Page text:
Pardon Me I Think I Have Lost Me, Have You Perhaps Seen….I Last Saw Her….

Stop all the clocks, cut off the telephone,

Prevent the dog from barking with a juicy bone,

Silence the pianos and with muffled drum

Bring out the coffin, let the mourners come.

Wystan Hugh Aude


I am a therapist and have been ever since I could remember and it has become my identity, and I have never had qualms about my profession being a part of my identity but lately I find myself missing something. I find myself searching as though I have lost myself. It was not till I had a tiff with a friend a few days ago that I had to sit myself down and find out what is happening. What one needs to understand about this tiff of ours is that words were thrown out there and I can’t say I was offended at the time, but I was a bit irritated later. I mean the woman said I was no longer fun, all because the one time we went out and it was all hip hop,I dissociated and couldn’t wait till we went home, but then she went on saying I was not even bothering to compromise and I said, ‘it’s that time of the year’. I mean really, and she went on to say, ‘what do I mean it’s festive’. So I went home and came to the conclusion that I was a not fun friend and with all my complaints about my friend neglecting me, truth of the matter is, I am tired and I don’t enjoy some of the things I used to before. When did I become this person who looks for excuses when friends call up for coffee or a night out? As I sat to think about the person I have become it dawned on me that I am someone else, but where did I lose me?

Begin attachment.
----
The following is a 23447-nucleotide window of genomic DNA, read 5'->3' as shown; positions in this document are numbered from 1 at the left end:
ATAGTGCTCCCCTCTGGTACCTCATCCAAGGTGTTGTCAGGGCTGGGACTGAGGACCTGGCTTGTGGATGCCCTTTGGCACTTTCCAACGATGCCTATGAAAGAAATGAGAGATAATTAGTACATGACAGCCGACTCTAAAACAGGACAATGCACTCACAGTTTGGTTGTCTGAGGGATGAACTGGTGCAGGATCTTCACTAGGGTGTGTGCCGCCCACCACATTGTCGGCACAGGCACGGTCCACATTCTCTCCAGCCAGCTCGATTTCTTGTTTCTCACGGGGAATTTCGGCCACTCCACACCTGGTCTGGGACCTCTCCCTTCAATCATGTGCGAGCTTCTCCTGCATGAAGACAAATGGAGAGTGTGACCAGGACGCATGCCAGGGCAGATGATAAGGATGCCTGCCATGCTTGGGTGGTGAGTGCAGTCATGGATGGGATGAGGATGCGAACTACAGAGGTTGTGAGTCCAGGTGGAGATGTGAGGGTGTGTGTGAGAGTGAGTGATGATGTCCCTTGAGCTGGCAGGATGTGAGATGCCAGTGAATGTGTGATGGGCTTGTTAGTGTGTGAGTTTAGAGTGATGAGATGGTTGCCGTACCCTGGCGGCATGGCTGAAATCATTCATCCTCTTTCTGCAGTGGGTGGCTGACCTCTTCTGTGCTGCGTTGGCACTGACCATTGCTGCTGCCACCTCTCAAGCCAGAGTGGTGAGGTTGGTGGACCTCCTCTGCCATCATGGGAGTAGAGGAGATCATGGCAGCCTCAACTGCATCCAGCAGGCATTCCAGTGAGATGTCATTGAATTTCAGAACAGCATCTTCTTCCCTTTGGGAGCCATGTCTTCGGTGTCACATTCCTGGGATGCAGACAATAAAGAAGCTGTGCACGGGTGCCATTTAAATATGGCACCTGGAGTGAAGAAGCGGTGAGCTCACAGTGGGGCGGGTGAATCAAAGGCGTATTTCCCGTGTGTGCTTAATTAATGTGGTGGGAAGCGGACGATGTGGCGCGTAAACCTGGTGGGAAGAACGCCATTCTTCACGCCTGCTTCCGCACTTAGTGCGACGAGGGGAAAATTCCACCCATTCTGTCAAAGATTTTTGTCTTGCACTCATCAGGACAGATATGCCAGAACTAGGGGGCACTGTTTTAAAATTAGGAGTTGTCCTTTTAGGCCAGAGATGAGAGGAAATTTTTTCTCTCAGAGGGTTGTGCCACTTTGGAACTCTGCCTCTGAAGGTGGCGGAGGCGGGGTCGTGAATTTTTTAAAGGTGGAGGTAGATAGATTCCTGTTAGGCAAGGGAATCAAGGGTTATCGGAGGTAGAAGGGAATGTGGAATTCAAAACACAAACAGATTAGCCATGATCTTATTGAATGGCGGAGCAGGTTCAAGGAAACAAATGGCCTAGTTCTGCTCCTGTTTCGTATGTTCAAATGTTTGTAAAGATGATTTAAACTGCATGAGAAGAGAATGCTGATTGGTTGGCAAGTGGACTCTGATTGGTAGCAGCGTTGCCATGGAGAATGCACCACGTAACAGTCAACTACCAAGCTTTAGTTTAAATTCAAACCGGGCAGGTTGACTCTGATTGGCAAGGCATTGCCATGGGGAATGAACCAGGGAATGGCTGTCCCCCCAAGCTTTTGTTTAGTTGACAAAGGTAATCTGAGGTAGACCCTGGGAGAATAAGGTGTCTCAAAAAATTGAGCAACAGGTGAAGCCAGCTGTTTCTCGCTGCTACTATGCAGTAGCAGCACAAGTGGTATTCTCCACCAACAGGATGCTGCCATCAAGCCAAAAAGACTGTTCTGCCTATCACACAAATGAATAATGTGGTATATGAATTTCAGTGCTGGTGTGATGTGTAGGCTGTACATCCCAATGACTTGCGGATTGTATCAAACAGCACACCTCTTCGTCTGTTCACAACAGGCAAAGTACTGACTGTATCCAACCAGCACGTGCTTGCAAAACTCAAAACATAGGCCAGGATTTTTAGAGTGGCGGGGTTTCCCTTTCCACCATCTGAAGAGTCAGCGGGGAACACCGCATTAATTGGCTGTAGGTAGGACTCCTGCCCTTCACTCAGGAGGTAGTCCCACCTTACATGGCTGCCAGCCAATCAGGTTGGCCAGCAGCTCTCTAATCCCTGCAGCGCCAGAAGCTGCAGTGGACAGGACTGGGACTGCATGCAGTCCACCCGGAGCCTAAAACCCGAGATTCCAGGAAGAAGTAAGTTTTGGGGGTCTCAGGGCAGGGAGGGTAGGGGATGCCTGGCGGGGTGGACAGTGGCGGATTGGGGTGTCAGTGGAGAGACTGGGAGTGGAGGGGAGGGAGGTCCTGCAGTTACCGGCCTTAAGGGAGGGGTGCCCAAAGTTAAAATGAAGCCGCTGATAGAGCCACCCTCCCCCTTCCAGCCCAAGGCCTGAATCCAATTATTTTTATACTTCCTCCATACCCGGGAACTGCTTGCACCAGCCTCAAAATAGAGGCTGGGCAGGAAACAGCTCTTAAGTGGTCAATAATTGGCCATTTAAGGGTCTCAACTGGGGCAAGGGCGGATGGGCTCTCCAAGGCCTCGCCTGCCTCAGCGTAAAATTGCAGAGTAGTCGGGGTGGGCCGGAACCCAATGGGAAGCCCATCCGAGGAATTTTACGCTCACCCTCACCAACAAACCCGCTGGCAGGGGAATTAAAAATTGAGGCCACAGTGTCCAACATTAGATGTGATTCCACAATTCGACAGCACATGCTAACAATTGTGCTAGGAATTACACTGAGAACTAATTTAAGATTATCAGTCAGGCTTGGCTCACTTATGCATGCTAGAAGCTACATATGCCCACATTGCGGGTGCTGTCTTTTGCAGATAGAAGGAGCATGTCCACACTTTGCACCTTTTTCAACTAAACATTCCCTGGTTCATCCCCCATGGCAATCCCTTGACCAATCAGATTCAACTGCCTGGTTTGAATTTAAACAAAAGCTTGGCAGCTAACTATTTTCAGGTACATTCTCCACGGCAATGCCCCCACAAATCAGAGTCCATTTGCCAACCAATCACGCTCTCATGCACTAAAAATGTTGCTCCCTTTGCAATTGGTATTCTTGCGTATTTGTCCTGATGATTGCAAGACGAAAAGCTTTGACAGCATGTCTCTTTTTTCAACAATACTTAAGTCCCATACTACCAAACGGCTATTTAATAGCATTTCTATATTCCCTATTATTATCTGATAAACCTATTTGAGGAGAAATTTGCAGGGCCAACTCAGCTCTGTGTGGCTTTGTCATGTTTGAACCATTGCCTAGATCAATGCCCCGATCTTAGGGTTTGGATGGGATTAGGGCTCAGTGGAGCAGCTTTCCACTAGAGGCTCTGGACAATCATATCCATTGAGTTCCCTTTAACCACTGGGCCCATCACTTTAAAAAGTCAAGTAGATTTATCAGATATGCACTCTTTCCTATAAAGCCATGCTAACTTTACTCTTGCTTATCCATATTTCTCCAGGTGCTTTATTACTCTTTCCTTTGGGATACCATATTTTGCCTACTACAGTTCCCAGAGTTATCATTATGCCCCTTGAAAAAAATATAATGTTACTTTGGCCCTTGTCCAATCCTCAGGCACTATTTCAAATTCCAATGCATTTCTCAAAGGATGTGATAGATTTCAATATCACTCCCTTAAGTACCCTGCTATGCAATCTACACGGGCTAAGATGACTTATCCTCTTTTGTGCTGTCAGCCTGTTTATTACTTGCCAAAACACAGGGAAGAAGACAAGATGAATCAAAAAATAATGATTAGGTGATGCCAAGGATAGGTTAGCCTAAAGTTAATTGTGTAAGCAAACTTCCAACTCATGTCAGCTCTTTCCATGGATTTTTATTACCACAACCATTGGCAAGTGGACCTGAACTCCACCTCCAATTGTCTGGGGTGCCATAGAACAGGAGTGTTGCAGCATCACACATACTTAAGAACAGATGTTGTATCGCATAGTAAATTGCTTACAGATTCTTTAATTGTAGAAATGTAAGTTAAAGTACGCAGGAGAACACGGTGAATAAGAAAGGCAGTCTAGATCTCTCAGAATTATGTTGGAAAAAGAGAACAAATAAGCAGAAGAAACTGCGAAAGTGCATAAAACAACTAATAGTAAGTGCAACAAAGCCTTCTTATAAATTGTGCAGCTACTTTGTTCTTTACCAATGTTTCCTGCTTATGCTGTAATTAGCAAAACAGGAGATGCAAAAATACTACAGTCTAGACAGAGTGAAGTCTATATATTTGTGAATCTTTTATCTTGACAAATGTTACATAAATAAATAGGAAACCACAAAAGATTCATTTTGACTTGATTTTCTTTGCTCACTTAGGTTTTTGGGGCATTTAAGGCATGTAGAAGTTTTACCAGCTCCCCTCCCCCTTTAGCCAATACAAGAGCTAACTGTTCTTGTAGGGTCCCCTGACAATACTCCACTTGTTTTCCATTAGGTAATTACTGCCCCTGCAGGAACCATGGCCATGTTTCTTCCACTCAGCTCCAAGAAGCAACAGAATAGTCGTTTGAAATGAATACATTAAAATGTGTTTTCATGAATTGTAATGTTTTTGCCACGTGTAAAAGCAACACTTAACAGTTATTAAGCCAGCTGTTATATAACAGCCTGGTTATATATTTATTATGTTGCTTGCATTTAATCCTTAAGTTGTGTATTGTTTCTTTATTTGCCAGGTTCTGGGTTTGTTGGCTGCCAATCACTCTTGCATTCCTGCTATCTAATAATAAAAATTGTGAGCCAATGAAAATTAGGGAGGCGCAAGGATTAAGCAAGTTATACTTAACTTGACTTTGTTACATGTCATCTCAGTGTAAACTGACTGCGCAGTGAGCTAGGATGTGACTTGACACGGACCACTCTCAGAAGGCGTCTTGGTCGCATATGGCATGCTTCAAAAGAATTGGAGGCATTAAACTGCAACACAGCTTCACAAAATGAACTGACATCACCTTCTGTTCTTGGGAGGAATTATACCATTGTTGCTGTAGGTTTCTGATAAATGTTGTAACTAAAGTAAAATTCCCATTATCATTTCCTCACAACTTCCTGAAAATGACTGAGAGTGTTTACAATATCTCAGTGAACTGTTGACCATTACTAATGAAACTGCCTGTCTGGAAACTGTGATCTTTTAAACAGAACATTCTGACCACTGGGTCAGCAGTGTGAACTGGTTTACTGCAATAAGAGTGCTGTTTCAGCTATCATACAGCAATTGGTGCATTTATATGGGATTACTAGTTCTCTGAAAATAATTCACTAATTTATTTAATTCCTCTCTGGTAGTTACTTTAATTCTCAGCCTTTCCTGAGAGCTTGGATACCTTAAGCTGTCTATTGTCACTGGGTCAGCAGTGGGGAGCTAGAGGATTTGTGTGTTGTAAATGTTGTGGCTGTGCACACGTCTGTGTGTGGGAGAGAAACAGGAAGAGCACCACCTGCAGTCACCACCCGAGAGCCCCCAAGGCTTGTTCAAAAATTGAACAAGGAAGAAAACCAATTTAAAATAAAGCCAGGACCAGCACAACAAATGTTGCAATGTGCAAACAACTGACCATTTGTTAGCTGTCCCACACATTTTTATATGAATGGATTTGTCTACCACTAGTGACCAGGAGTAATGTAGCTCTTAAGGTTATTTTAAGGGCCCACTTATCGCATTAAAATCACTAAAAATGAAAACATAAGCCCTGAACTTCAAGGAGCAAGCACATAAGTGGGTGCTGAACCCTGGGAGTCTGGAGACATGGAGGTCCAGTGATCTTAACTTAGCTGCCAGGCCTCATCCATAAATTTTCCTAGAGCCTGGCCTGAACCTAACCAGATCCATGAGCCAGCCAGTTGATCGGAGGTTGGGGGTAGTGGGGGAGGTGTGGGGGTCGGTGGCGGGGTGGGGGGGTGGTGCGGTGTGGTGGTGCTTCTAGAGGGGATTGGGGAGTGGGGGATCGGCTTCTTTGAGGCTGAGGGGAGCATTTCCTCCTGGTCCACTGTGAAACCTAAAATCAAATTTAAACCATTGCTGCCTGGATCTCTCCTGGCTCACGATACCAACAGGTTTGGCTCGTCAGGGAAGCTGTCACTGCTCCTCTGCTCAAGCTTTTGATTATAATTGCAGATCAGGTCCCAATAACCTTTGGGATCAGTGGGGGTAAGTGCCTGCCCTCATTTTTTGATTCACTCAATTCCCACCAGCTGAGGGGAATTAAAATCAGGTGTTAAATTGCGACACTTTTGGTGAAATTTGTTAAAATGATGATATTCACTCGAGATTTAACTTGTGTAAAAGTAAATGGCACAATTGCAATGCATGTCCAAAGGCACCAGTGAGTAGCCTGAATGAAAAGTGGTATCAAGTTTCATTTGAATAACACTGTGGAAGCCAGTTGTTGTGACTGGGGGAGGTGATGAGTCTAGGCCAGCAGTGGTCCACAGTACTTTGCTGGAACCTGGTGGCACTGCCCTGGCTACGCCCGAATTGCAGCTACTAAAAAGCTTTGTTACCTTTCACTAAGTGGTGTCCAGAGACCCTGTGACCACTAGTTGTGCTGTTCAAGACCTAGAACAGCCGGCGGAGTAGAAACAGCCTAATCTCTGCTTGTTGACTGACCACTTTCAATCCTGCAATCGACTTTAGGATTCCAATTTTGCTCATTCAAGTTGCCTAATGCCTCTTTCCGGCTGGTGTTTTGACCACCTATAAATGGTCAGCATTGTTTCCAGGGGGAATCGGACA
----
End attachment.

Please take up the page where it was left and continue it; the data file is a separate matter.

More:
I sat down and recalled  times when life was simple, when I had my innocence and naivety and I was accepting of that, I recalled  days when I could go to the park,throw a ball and run around and fall on the grass and look at the sky and  see forms in clouds and just be content with that. I remembered days when I could still go out with friends and drink, jive and flirt shamelessly and come back on Monday and go out for Mogodu night. Those were the days I could laugh from my belly. It’s days when I looked at the Soweto light and felt I am going home and be happy. The truth is, being a trauma therapist, that identity has swallowed me whole. My world is no longer a simple black and white, it’s got grey linings now, even as I laugh from my belly my eyes have a tint of grey. I look for soul music now as hip hop does not make sense. I usually feel too tired and old to run around the park but once in a while I still see forms in the clouds, but it’s usually with the help of my daughter. I have in my head stories of people and at times I look for their truths in my world so that I can go back and we can have meaningful conversations. I may have become a bit more dismissive and boring, even my physical self has changed: I need navy beans now, but I have not lost myself, I have merely taken a different shape. My friend must get with the program.